Well, I hope you’re well-rested, because this week is one of the most festive ones on the calendar, jam-packed with joyous celebrations.
The highlight, of course, will be Tuesday. That’s Cinco de Mayo, which falls on May 5th this year. As I’m sure you’re aware, it commemorates the day in 1862 when the Mexican army defeated the French army at the Battle of Puebla. Did you even know the French once occupied Mexico? Does it make you wonder why Taco Bell doesn’t serve crepes instead of burritos?
The thing is, Americans celebrating Cinco de Mayo is like Mexicans celebrating Quatro de Julio. But the beer companies, in their attempt to turn every day into a sudsathon (see Halloween and Santa Pub Crawls), are running advertising depicting beautiful and trendy men and women consuming copious amounts of brew while wearing sombreros.
Fortunately, the day before Cinco de Mayo is for the opposite audience: the nerds and the outliers. It’s Star Wars Day, the only holiday based entirely on a pun. (“May the Fourth be with you”–get it?). Whereas you’ll see tons of inebriated revelers spilling out of bars on May 5th, you won’t see any celebrants on May 4th, because they’ll all be indoors viewing Star Wars marathons while dressed as their favorite characters and ingesting Umgullian Blob Candy and Alderaanian Ale.
After all that eating and drinking on Monday and Tuesday, there are sure to be many nauseous people on Wednesday. Too bad that’s National Nurses Day. Good luck trying to find a sober RN to help pump your stomach.
In any case, you’d better be recovered by Thursday, because that’s National Tourism Day, when municipalities and tourism sites around the country promote their area or region. Of course, if they are successful, then everyone will be traveling on National Tourism Day and nobody will be left at home to promote their area, which means that no one will visit anywhere, and everyone will stay home to promote their area, all to no avail, since nobody’s coming.
Consequences such as these should be more seriously considered before declaring national holidays.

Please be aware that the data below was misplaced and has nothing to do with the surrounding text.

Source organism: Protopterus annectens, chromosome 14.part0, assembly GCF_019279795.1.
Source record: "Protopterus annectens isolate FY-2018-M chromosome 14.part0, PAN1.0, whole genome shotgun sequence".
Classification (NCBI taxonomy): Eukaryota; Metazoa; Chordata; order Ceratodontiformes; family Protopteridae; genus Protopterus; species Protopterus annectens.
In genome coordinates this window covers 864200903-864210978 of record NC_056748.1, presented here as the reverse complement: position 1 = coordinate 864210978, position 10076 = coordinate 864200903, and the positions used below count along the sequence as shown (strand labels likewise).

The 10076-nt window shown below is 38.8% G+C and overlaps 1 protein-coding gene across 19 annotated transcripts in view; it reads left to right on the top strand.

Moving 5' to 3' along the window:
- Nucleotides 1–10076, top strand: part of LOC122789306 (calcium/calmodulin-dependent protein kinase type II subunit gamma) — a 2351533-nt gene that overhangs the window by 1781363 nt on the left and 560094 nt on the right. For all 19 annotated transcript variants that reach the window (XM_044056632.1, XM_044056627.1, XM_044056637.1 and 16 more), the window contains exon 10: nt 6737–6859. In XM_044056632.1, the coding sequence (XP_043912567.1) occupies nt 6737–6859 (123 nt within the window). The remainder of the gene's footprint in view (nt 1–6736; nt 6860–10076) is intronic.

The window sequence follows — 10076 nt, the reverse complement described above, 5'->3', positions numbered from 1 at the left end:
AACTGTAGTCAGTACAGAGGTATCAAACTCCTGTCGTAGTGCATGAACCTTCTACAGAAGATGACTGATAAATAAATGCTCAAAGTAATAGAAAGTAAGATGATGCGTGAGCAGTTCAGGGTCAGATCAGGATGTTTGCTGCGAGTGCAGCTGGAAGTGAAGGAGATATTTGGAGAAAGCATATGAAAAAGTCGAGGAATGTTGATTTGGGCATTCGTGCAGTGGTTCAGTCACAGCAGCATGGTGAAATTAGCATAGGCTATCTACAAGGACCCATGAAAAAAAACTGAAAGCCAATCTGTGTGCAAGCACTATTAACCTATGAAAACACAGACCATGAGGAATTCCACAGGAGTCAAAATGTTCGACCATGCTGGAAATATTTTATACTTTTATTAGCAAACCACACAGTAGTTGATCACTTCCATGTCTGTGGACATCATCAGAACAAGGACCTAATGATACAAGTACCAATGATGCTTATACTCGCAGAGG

Friday is No Socks Day. As previously reported in this blog, I am misopodist (someone who hates the sight of feet), and so I find the very idea of a No Socks Day to be a horrifying concept. I am frankly sick to my stomach just inserting the photo at right into this post.
You probably think No Socks Day was created by the National Sandals Association, but, as usual, you’re wrong. For one thing, there doesn’t appear to be a National Sandals Association, and, for another, the American Apparel & Footwear Association has nothing to do with No Socks Day.
You see, No Socks Day is an environmental holiday. While it’s not immediately evident why exposing unaesthetic, stinky feet to the air would help the environment, the creators of No Socks Day think that not wearing socks will help the planet by reducing your laundry load. Really. I guess they couldn’t get any traction with National No Underwear Day,* especially since it would be more difficult to know who’s celebrating.
Saturday is International Migratory Bird Day, when birds all over the world take time out to ask the burning question “Where the hell are we going?” It’s a great day for we humans to stop and appreciate the natural majesty of our avian friends, and to invite them to visit our towns. They will, too, if you did a good job on National Tourism Day.
And that brings us to Mothers’s Day, next Sunday. I know, it’s tough for mom to compete with the likes of 19th century Mexican battles and the Clone Wars, but at least she’ll be happy to wash your smelly socks.
See you soon.
*After writing this, I looked it up, and, while there isn’t a No Underwear Day, there is a National Commando Day. But it’s not an environmental holiday.